Journal cover Journal topic
Biogeosciences An interactive open-access journal of the European Geosciences Union
doi:10.5194/bg-2017-47
© Author(s) 2017. This work is distributed
under the Creative Commons Attribution 3.0 License.
Research article
07 Mar 2017
Review status
This discussion paper is under review for the journal Biogeosciences (BG).
Ocean acidification increases the sensitivity and variability of physiological responses of an intertidal limpet to thermal stress
Jie Wang1, Yun-wei Dong1, Meng-wen Ding1, and Bayden Russell2 1State Key Laboratory of Marine Environmental Science, College of Ocean and Earth Sciences, Xiamen University, Xiamen, 361000, China
2The Swire Institute of Marine Science and School of Biological Sciences, The University of Hong Kong, Hong Kong SAR, 999077, China
Abstract. Understanding physiological responses of organisms to warming and ocean acidification is the first step towards predicting the potential population, community and ecological impacts of these stressors. Increasingly, physiological plasticity is being recognized as important for organisms to adapt to the changing microclimates. Here, we evaluate the importance of physiological plasticity for coping with ocean acidification and elevated temperature, and its variability among individuals from the same population, of the limpet Cellana toreuma. Heart rates (as a proxy for metabolic performance) and genes encoding heat-shock proteins were measured at different heat shock temperatures (26, 30, 34, 38 °C) in individuals acclimated under combinations of different pCO2 (400 ppm, 1000 ppm) and temperature (20 °C, 24 °C) regimes. Analysis of heart rate showed significantly higher temperature coefficients (Q10 rates) for limpets at 20 °C than at 24 °C and lower post-acclimation thermal sensitivity of limpets at 400 ppm than at 1000 ppm. hsp70 expression linearly increased with the increasing heat-shock temperatures, with the largest slope occurring in limpets under a future scenario (24 °C and 1000 ppm pCO2). These results suggested that limpets will have increased sensitivity and energy consumption under future conditions. Furthermore, the increased variation in physiological response under the future scenario indicated that some individuals were better to cope physiologically with these conditions. Therefore, while ocean acidification decreases the ability of many individuals to respond to thermal stress, physiological plasticity and variability seem to be crucial in allowing some intertidal animals to survive in a rapidly changing environment.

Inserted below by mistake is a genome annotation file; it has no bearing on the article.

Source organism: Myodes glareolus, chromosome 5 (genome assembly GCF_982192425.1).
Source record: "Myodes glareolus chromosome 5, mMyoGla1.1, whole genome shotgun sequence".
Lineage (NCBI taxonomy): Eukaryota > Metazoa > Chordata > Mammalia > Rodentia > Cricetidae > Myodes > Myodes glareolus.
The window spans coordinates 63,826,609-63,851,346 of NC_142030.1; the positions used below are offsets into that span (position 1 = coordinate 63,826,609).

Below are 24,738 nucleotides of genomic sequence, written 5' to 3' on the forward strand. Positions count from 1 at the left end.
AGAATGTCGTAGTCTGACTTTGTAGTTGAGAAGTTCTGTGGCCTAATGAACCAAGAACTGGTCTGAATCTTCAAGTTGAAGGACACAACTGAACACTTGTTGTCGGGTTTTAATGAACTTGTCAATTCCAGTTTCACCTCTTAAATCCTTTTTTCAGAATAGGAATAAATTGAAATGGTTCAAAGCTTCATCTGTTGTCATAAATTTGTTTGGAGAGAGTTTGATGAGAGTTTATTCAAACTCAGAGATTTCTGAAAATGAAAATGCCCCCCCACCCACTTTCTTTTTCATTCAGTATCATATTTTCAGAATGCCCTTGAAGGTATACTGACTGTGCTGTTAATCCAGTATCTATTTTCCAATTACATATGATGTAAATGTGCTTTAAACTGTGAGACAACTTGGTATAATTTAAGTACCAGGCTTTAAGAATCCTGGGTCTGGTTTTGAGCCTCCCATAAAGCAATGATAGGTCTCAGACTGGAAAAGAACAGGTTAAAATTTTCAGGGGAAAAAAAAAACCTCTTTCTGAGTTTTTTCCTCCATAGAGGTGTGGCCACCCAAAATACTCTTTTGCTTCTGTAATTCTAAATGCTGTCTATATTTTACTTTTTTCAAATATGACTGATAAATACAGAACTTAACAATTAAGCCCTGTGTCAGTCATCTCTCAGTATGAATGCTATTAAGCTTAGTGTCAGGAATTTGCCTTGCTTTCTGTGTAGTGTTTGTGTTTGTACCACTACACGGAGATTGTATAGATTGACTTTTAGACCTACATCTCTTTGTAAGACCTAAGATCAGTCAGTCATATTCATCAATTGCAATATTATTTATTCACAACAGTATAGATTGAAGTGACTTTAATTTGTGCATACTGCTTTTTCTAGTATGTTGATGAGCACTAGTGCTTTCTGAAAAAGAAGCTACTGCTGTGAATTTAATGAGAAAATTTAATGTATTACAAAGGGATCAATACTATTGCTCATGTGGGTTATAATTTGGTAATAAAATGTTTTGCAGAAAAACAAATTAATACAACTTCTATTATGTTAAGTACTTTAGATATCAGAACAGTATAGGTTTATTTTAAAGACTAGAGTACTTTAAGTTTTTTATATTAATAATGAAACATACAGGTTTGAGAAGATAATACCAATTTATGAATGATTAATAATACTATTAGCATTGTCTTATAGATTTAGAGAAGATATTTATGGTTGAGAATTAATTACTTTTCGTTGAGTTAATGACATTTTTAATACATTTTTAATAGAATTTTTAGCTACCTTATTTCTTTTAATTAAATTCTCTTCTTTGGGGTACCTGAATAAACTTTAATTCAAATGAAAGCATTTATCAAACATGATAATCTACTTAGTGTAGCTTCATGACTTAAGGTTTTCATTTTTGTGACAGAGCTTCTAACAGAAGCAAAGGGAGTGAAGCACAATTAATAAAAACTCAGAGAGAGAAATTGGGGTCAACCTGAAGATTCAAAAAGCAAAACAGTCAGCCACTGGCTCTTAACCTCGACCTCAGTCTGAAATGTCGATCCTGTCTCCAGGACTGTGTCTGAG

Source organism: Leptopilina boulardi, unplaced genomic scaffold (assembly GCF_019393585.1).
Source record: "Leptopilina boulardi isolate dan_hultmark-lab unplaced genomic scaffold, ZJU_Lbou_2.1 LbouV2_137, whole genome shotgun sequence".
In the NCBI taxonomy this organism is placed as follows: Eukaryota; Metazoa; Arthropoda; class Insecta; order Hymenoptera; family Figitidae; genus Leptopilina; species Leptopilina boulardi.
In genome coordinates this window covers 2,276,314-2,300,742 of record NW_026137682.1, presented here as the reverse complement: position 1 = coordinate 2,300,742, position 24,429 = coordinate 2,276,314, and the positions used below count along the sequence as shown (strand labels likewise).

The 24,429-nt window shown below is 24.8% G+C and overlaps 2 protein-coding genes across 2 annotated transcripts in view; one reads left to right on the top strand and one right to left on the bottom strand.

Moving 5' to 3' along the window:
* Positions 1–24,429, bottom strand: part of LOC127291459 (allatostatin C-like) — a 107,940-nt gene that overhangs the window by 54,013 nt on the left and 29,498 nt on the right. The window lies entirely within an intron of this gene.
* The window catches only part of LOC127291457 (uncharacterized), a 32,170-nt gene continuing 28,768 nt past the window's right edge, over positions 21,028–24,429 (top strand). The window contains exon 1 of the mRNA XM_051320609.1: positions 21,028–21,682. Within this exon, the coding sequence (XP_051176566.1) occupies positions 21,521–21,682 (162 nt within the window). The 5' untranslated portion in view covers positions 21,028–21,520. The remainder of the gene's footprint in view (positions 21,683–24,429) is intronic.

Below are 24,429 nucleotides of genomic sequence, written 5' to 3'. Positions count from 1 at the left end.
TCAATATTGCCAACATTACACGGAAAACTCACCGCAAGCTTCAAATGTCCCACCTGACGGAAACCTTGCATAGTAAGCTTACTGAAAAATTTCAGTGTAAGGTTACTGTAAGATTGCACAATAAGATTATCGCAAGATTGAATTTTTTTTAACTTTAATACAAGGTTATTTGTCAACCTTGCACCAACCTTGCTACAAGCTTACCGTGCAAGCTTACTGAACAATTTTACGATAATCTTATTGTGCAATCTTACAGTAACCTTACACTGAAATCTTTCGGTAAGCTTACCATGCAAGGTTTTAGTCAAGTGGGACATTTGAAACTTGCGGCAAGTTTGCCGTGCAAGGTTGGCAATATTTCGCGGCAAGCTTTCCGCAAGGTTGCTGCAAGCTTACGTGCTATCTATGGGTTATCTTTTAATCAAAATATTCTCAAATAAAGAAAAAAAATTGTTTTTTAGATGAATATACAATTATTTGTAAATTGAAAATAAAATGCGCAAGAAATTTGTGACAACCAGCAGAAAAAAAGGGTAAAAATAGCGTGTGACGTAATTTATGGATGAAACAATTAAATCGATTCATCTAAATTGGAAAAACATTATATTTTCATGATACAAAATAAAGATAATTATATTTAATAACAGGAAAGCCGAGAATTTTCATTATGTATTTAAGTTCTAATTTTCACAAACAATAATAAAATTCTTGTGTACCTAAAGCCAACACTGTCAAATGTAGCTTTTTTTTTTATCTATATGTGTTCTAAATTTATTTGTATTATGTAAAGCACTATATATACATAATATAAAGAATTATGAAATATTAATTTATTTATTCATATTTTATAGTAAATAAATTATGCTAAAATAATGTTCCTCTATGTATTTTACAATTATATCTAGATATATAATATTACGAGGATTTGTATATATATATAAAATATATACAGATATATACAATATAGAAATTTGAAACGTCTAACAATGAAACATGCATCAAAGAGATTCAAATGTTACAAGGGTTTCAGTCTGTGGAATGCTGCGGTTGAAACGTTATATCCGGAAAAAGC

Citation: Wang, J., Dong, Y.-W., Ding, M.-W., and Russell, B.: Ocean acidification increases the sensitivity and variability of physiological responses of an intertidal limpet to thermal stress, Biogeosciences Discuss., doi:10.5194/bg-2017-47, in review, 2017.
Jie Wang et al.
Jie Wang et al.
Jie Wang et al.

Viewed

Total article views: 100 (including HTML, PDF, and XML)

HTML PDF XML Total BibTeX EndNote
73 19 8 100 0 9

Views and downloads (calculated since 07 Mar 2017)

Cumulative views and downloads (calculated since 07 Mar 2017)

Viewed (geographical distribution)

Total article views: 100 (including HTML, PDF, and XML)

Thereof 100 with geography defined and 0 with unknown origin.

Country # Views %
  • 1

Saved

Discussed

Latest update: 29 Mar 2017
Publications Copernicus
Download
Short summary
To understand ecological impacts of CO2-induced ocean acidification and temperature rise, a key question is if organisms become more vulnerable under multiple stressors. Here we tested heart rate and gene expression levels of a limpet under different pCO2s and temperatures. Results showed that while many individuals are more vulnerable to heat stress under high CO2 and increased temperature, some animals have the ability to alter their physiology to help them survive under future conditions.
To understand ecological impacts of CO2-induced ocean acidification and temperature rise, a key...
Share